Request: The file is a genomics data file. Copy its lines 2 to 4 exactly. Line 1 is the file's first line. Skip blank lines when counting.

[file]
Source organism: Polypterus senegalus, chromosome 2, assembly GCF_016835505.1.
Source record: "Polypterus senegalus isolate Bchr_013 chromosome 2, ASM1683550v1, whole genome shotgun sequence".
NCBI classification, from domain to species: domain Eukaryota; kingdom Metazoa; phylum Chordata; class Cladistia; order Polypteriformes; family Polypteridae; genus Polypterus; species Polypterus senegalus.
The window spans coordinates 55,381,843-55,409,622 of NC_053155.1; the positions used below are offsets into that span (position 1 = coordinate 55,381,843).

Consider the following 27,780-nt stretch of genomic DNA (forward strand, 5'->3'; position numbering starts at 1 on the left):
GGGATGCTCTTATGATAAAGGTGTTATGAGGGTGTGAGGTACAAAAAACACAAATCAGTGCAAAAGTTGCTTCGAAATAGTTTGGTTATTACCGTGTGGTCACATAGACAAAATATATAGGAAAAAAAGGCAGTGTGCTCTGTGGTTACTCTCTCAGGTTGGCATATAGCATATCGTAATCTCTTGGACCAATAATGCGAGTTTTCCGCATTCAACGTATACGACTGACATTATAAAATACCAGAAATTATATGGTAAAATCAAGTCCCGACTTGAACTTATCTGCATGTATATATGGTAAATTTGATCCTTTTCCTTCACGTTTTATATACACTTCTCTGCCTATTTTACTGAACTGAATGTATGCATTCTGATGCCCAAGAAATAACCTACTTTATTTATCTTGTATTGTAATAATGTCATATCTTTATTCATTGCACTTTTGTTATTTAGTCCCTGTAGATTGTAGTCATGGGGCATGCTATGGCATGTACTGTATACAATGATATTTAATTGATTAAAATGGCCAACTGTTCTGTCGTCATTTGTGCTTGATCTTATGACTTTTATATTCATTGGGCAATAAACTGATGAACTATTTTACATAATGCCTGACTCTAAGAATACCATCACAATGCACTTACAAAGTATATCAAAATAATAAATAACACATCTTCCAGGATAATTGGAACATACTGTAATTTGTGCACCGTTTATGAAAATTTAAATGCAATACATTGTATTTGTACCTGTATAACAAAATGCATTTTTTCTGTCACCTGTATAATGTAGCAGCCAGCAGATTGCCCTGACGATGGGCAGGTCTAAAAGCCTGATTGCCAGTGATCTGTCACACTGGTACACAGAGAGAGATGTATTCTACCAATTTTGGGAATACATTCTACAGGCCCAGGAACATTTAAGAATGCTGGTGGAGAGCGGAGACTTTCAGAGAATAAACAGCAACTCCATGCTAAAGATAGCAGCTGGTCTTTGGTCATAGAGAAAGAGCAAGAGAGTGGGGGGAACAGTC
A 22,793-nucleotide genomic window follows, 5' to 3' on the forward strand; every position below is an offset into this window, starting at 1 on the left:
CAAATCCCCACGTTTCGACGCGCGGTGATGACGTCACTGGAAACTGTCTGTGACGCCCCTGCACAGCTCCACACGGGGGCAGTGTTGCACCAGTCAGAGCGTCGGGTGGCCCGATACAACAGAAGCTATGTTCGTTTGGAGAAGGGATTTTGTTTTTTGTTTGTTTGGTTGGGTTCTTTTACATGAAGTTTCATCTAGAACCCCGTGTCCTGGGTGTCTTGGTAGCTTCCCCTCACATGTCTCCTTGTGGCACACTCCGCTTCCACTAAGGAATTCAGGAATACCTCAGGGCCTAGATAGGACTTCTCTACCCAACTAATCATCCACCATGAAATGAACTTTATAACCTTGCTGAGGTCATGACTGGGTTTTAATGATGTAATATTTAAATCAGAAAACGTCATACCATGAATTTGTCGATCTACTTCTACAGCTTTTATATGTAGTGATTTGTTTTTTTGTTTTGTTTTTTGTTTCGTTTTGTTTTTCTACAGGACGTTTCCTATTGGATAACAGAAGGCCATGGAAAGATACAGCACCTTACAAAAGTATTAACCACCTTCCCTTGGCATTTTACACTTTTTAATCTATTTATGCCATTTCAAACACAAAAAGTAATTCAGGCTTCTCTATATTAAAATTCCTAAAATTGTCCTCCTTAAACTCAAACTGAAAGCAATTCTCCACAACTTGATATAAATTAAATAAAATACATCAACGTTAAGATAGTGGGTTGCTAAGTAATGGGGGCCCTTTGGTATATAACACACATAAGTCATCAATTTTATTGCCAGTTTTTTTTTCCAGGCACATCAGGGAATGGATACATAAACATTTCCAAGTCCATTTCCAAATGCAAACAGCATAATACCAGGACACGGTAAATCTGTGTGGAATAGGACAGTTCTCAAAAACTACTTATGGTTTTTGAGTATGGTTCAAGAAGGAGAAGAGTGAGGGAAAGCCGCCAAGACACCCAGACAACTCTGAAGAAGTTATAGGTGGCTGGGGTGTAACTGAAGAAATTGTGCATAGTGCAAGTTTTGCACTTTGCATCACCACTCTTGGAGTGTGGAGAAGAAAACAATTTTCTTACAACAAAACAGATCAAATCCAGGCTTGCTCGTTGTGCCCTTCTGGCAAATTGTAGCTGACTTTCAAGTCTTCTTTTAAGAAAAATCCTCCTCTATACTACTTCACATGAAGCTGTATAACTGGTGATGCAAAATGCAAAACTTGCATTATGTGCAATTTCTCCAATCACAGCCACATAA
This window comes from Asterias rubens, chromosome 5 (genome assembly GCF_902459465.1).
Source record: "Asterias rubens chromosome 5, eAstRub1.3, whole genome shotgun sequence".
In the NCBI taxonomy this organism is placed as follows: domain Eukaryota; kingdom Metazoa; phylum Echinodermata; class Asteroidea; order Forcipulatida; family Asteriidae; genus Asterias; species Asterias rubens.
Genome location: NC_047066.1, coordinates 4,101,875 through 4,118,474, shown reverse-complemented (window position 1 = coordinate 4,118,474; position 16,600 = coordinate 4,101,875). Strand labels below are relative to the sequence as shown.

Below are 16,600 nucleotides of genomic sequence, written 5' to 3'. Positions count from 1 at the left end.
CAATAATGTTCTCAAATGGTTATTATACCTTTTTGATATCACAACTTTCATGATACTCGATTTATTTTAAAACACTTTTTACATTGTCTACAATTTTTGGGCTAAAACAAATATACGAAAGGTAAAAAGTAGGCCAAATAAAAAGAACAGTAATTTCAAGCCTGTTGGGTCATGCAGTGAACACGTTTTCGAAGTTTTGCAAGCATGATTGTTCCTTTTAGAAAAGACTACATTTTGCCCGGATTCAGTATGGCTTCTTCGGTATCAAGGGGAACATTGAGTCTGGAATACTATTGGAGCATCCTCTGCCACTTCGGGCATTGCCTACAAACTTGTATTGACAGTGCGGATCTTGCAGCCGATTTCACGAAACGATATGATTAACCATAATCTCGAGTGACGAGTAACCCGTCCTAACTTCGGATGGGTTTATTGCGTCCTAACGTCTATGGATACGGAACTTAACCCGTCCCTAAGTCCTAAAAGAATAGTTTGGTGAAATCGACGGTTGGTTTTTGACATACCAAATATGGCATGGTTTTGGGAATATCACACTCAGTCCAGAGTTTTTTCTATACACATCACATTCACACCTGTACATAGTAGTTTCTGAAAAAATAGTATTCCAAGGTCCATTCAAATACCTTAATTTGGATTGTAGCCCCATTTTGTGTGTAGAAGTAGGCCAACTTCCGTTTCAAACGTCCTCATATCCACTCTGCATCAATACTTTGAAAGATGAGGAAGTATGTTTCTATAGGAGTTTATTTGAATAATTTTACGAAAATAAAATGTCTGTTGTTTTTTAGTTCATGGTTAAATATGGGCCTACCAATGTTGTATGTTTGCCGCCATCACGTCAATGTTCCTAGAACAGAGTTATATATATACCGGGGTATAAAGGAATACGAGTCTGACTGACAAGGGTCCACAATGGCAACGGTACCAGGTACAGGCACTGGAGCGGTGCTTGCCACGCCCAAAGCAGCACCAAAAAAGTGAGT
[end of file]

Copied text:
Source record: "Polypterus senegalus isolate Bchr_013 chromosome 2, ASM1683550v1, whole genome shotgun sequence".
NCBI classification, from domain to species: domain Eukaryota; kingdom Metazoa; phylum Chordata; class Cladistia; order Polypteriformes; family Polypteridae; genus Polypterus; species Polypterus senegalus.
The window spans coordinates 55,381,843-55,409,622 of NC_053155.1; the positions used below are offsets into that span (position 1 = coordinate 55,381,843).